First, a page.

Evelyn Royer is assistant editor of Building Products magazine.

Article Courtesy of customhomeonline.com.


The Primrose at Landfall built in Wilmington, NC by custom home builder and remodeler Mark Johnson Custom Homes was recently recognized as one of the Most Innovative Small Residential projects in the country. The honor was presented as part of the ICF Builder Awards, an international competition designed to showcase the advantages of building with Insulated Concrete Forms, commonly called ICFs. ICFs are hollow foam blocks which are stacked and then filled with steel-reinforced concrete. The finished structure combines the strength of concrete with the insulating properties of foam, which stays in place to insulate and protect the walls. This construction method can reduce energy bills by up to 70 percent, block exterior noise, and is extremely disaster resistant. As an additional benefit, it is one of the most popular ways to “build green” costing between 5 to 10 percent more than regular frame construction.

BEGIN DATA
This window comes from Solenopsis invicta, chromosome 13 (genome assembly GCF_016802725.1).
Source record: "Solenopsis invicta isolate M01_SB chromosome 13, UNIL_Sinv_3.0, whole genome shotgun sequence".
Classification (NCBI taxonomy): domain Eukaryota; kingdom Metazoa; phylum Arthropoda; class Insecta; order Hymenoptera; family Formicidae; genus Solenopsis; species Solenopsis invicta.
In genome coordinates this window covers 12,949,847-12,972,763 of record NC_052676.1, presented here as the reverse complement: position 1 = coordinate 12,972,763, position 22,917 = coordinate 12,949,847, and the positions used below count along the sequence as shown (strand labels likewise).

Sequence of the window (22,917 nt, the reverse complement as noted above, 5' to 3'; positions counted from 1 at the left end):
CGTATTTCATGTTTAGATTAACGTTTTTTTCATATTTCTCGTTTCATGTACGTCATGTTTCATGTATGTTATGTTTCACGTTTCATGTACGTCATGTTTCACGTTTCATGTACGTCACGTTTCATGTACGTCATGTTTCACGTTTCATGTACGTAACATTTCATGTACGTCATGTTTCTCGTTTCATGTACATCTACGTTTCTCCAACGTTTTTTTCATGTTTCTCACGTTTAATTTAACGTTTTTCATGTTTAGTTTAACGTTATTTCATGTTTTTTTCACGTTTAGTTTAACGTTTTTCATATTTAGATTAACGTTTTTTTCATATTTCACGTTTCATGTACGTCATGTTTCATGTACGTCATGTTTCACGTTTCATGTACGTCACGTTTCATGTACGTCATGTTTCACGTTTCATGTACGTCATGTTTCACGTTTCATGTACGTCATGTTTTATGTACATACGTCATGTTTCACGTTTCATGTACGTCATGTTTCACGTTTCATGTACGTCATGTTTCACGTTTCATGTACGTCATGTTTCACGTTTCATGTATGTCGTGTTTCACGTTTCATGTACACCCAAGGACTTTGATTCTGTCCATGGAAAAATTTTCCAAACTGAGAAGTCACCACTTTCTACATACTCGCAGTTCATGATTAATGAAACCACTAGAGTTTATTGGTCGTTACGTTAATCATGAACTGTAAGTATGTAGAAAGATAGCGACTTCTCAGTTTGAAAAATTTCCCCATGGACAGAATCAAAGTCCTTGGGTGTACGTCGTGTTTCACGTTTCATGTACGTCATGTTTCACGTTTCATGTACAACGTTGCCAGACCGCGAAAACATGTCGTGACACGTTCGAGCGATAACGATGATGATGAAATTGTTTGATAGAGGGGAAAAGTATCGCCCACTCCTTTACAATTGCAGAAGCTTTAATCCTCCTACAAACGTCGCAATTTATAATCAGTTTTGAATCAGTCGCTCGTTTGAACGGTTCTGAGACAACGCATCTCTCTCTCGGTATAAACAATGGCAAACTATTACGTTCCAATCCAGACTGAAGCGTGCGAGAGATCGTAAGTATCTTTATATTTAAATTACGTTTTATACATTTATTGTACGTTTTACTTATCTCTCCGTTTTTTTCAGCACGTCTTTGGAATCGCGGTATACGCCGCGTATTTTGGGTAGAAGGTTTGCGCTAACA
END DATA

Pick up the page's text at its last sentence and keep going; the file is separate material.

The Primrose at Landfall was named First Runner-Up in the Small Residential division. The presentation, witnessed by hundreds of construction professionals associated with the industry, took place last month at the World of Concrete trade show in Las Vegas, Nevada.

The ICF Builder Awards are given annually to projects that demonstrate outstanding innovation, quality, and craftsmanship in ICF construction. “The variety and scale of projects being built with ICFs is truly astounding,” said Clark Ricks, editor of ICF Builder magazine and organizer of the competition. “It’s time these outstanding projects received industry-wide recognition, and we feel privileged to take a leading role in that.”

For more information about the ICF Builder Awards, go to www.icfmag.com.